Elizabeth Denham, British Columbia’s Information and Privacy Commissioner, is expressing concern that privacy laws are widely misunderstood by public and government agencies and can hinder the release of important information.
In a recently released Investigation Report, Denham states her belief that parts of the Freedom of Information and Protection of Privacy Act (“FIPPA”) can be difficult to interpret and apply. She explains that the report was issued to help public bodies discern the basis for disclosure of information that is of public interest.
Her report points out concerns that public bodies are not properly trained or even aware of the duty to inform residents about potential dangers that have been the subject of examination.
“I’m concerned that public bodies don’t understand the mandatory nature of their duty to warn,” Denham stated recently. “It’s not discretionary and it applies to all public bodies from school boards to municipalities to health authorities to all government ministries. Twenty years in and I am concerned the public bodies don’t have the policies, the awareness, the training about the mandatory nature of this.”
Denham makes a recommendation in the report for public bodies to develop policies that provide guidance to staff regarding their obligations under FIPPA.
So there you are, relaxing in front of the television when that familiar Emergency Alert System sound starts blaring over the show you are watching. You think maybe it’s a regular system test or perhaps a severe weather warning, but no… it’s a Zombie Attack Alert!
Unfortunately this is a true story. A zombie attack alert was issued on a handful of U.S. TV stations last month when hackers gained access to the EAS equipment. The most shocking part of this story is not the concerned calls from citizens who wanted to know if the zombie attack was real, it is the fact that the T.V. stations never changed the default password for their EAS equipment.
Thankfully as a result of this incident, Broadcasters have received valuable security education and EAS equipment makers are looking for methods beyond password protection to ensure that this does not happen again.
You can view footage of the zombie alert here:
Read the full article: http://www.reuters.com/article/2013/02/14/net-us-usa-zombie-hacking-idUSBRE91D07Z20130214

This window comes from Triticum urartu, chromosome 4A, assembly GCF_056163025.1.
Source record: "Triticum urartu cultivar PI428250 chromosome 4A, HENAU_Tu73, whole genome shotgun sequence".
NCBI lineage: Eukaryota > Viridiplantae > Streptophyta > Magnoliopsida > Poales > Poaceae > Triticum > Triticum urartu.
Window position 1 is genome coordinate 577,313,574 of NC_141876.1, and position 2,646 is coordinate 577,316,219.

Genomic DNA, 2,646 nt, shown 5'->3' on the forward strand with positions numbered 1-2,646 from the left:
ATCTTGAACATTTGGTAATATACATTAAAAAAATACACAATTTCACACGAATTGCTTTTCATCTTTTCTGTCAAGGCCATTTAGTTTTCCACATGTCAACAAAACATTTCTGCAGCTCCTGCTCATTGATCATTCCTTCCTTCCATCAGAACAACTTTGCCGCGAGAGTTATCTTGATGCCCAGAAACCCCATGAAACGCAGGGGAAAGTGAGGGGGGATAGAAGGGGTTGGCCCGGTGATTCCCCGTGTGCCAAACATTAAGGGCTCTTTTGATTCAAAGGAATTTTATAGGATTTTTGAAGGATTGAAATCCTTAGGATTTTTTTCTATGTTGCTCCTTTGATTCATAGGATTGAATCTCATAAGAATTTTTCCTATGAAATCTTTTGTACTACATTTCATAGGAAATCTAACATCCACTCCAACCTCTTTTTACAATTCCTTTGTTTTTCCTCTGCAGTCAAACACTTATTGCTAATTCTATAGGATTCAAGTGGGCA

Meanwhile in Canada…
The House of Commons praised the U.S. Centers for Disease Control on their proactive approach to zombie apocalypse protection. Winnipeg Member of Parliament Pat Martin introduced the issue, probing Foreign Affairs Minister John Baird about the ongoing preparations, reminding him that “zombies don’t recognize borders” and an invasion in the U.S. could lead to a “continent-wide pandemic.”
May 6 through 12 is recognized as Emergency Preparedness Week in Canada, with the 2012 theme of “Make a Plan.” The website www.GetPrepared.ca just unveiled a redesign with easier navigation and new sections on preparing children for emergencies, how to plan for pets and service animals, and using technology to keep in touch during emergencies. Canadians can visit the site to complete and download their own family emergency plan.
Also available is a mobile version of the website, m.GetPrepared.ca, which gives quick access from a mobile device on what to do during different kinds of emergencies. The mobile website also allows users to email a custom emergency kit shopping list from their mobile device.
Public Safety Canada publishes a wide variety of products aimed at helping citizens know the risks and get prepared for emergencies, including a 36-page Emergency Preparedness Guide and Pocket Guide to Emergencies.
The Minister of Public Safety encouraged Canadians to use Emergency Preparedness Week as an opportunity to “ensure we are prepared for any emergency situation that may occur. It is also a time for us to recognize those men and women on the front lines who work heroically to protect our families and communities from emergency situations.”
Canadians are encouraged to get more involved in their communities by talking to friends, family and co-workers about emergency preparedness, developing plans to be ready, educating others on the importance of emergency preparedness, and knowing the emergency response agencies in your community.
Emergency Preparedness Week is a national event coordinated by Public Safety Canada in collaboration with provincial and territorial governments and other partners, encouraging Canadians to be ready to cope on their own for at least the first 72 hours of an emergency. For more information on EP Week, visit www.GetPrepared.ca, and follow @Get_Prepared on Twitter.